* Mail.Ru preparing for additional listing - CFO
* Yandex cites benefits, does not commit to timetable
* Both forecast slowing revenue growth for 2014
By Megan Davies and Anastasia Teterevleva
MOSCOW, Feb 20 (Reuters) - Russian Internet companies Mail.Ru and Yandex may seek to list their shares in Moscow to add to primary listings in London and New York, they said on Thursday.
Russian firms with an overseas focus have tended to list on international exchanges such as London and New York so they can gain inclusion on indices such as the FTSE, to widen their shareholder base and boost their valuation.
President Vladimir Putin has however led a drive to boost Moscow as a financial centre and to promote its bourse.
London-listed Mail.Ru’s chief financial officer Matthew Hammond said the company plans to list its shares in Moscow in the near future.
Mail.Ru went public in London in November 2010, listing global depositary receipts and raising $912 million.
The additional listing in Moscow will be a secondary placement of shares supported by three major strategic shareholders, Hammond said. A Russian listing can help employees trade stocks and boost liquidity, he said.
“It was the topic of the discussion of the board yesterday and the board in principle has approved,” Hammond said on a conference call for analysts. “So I think we will be looking to move forward with that certainly in the near term.”
It was unclear whether the offering would be only to strategic investors or to the public, or if it would involve new or existing shares.
New York-listed Yandex later responded to a question on a conference call about whether it would follow suit by saying its board would be supportive of it having a Moscow listing.
“Our board is generally supportive of a (Moscow) listing,” said Greg Abovsky, vice president of investor relations. He did not commit the company to a timetable for such a move but said there would be three main benefits.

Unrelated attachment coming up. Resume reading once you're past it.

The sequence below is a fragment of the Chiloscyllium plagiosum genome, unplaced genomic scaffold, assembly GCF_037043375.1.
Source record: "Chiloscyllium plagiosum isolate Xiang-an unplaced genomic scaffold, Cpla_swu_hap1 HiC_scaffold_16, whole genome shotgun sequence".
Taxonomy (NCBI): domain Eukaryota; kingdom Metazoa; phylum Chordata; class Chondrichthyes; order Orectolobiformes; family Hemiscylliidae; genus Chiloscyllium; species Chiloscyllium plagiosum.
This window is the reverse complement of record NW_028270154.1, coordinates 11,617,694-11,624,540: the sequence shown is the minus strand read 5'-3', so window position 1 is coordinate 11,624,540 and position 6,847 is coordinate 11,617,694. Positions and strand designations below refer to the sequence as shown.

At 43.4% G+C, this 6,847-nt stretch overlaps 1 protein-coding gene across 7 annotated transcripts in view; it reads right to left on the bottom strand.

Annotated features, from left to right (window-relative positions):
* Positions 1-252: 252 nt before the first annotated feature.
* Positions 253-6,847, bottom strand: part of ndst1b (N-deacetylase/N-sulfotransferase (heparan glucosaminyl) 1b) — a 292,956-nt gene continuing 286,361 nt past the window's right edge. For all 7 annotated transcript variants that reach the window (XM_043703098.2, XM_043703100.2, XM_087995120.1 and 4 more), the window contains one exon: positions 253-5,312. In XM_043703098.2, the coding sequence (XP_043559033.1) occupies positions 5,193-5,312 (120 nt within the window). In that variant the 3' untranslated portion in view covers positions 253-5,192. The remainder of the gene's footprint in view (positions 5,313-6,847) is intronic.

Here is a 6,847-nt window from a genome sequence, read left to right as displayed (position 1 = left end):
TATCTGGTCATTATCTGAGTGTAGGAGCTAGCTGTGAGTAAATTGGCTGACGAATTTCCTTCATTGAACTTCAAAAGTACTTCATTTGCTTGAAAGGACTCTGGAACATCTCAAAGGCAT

“We are a Russian company and it makes sense for us to have a secondary dual listing on the Moscow exchange. It benefits our employees and allows them to transact our shares in the local market and there could be positive benefits from indexation such as inclusion in various exchanges or other indices,” he said.
Yandex listed in New York in May 2011.
Yandex and Mail.Ru on Thursday both predicted slowing revenue growth for 2014. Yandex’s shares fell nearly 8 percent on their open in New York while Mail.Ru’s shares fell 4 percent in London.
Russia became Europe’s largest Internet market in 2011 after several years of rapid broadband development, but growth in many online businesses such as Internet advertising has since slowed.
Yandex expects revenues to grow by 25-30 percent this year, slower than the 39 percent it reported for 2013.
“The market could ... be disappointed by Yandex’s (full-year 2014) guidance, although in practice there is likely scope for the company to outperform its guidance with earnings upgrades over the year,” analyst David Ferguson at Renaissance Capital wrote.
Mail.Ru, part-owned by Russia’s richest man Alisher Usmanov, forecast revenue growth of 22-24 percent, driven by growth in advertising and games, but below the 29.6 percent growth it reported for last year.
However the company, which operates popular Russian-language social networking sites as well as email and online games platforms, said it would broadly maintain core profitability this year, with EBITDA - earnings before interest, tax, depreciation and amortisation - margins of 53-54 percent, slightly below the 55.1 percent recorded in 2013.
Mail.Ru’s net profit for 2013 rose 36.1 percent to 11.4 billion roubles, year-on-year, while its net cash balance at the end of the year was 31.3 billion roubles ($877 million) and it had no debt outstanding.
Analysts have been expecting Mail.Ru to use its cash to pay a special dividend and to sell a stake it holds in Russian payment transfer company QIWI, which went public on the Nasdaq last year.
“We believe the market is disappointed that Mail did not announce another large cash return,” Ferguson wrote.
Mail.Ru and Yandex last year struck a deal under which Yandex shares advertising profits with Mail.Ru in exchange for Yandex’s advertisers being given access to Mail.Ru’s users.